11 October 2014 / Casco HQ
The workshop can accommodate up to 30 people and we kindly request that you register in advance by sending an e-mail to Ying Que.
“[F]ar from being an imitation of maleness, female masculinity actually affords us a glimpse of how masculinity is constructed as masculinity. In other words, female masculinities are framed as the rejected scraps of dominant masculinity in order that male masculinity may appear to be the real thing. But what we understand as masculinity has been produced by and across both male and female bodies. … [There is] this collective failure to imagine and ratify the masculinity produced by, for, and within women.”
– Judith Halberstam, Female Masculinity
On Sunday, 12 October, as part of Utrecht’s event series Culturele Zondagen [Cultural Sundays], whose next theme is “men,” Casco – Office for Art, Design and Theory opens up a space for debate on an equation that is often taken for granted: man=masculinity=male.
During a queer performance and a workshop entitled Masculinity Without Men, two queer performer/activists from Utrecht encourage debate on the singularity of the word “masculinity” and its attachment to the male sex by blurring gender and sexual boundaries. While there are plenty of opportunities to dive into “all things manly” (from man caves to sports to male sexuality), this Cultural Sunday seems to sideline questions such as: Whose masculinity? Is masculinity always the property of men? Can masculinity be female? The performance and workshop at Casco invites participants to ask: What is masculinity without men? What are female and trans* masculinities, and how do these relate to one’s usual connotations of being a man? How is masculinity defined by its opposite, namely, femininity? What kind of preconceptions do we, as a society, have about the naturalization of masculinity and femininity and their association with the categories of “men” and “women”?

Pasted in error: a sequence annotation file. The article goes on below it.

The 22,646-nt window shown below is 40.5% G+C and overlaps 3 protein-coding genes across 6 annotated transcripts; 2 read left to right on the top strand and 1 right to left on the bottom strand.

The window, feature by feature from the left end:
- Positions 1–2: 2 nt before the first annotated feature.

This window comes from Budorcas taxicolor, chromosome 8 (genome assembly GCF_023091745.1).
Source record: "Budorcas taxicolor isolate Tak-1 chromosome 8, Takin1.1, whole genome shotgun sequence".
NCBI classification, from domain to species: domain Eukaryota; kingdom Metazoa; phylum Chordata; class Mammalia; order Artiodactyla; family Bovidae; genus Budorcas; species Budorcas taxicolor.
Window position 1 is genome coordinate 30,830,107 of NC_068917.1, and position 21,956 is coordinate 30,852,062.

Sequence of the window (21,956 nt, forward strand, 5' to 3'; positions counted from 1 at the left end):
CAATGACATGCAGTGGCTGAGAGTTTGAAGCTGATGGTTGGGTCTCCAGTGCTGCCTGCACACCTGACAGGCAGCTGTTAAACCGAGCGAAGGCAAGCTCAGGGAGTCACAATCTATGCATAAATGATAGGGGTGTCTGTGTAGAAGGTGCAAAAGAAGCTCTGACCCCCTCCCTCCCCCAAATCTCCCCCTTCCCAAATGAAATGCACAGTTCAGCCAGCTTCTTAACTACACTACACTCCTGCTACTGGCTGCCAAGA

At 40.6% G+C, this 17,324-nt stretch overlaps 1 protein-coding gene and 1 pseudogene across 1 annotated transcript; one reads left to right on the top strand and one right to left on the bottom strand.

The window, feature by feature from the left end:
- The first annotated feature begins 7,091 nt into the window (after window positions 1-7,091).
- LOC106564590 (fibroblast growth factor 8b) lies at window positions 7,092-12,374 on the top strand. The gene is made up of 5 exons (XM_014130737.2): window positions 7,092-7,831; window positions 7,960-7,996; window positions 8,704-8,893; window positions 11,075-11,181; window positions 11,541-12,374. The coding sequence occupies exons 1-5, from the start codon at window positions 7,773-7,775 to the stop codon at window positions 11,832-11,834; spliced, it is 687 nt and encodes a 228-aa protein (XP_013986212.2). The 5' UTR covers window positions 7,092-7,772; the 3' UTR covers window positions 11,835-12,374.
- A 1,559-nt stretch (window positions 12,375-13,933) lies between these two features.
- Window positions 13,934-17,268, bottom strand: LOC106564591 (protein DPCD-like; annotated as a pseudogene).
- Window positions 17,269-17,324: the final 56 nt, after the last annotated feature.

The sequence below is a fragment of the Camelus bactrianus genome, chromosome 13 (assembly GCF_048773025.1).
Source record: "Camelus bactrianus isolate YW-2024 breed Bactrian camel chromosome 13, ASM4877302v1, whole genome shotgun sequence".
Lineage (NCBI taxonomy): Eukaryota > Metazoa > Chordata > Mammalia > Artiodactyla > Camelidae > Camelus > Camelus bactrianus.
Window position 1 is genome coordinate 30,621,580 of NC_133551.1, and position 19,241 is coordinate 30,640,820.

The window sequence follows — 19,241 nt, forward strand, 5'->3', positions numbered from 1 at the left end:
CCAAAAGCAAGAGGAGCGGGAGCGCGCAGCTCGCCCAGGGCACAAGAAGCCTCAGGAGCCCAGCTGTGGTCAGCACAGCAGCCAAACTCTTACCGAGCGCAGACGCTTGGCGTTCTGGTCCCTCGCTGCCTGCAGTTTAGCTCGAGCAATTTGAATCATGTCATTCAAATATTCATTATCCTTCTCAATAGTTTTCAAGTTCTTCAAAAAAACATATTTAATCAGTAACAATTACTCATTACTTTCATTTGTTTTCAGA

The session starts with a performance by queer performer and activist Godo who inhabits a female masculinity, investigating the space between the masculine and the feminine, and embodying a position that doesn’t quite fit the either/or binary. Following the performance is a 1.5 hour workshop encouraging participants to consider the meanings we ascribe to masculinity, the blurring divisions between genders, and the formation and performance of gender in daily life. We close with an exploration of the performative aspect of participants’ respective genders to construct or reveal their new and/or unexpected aspects.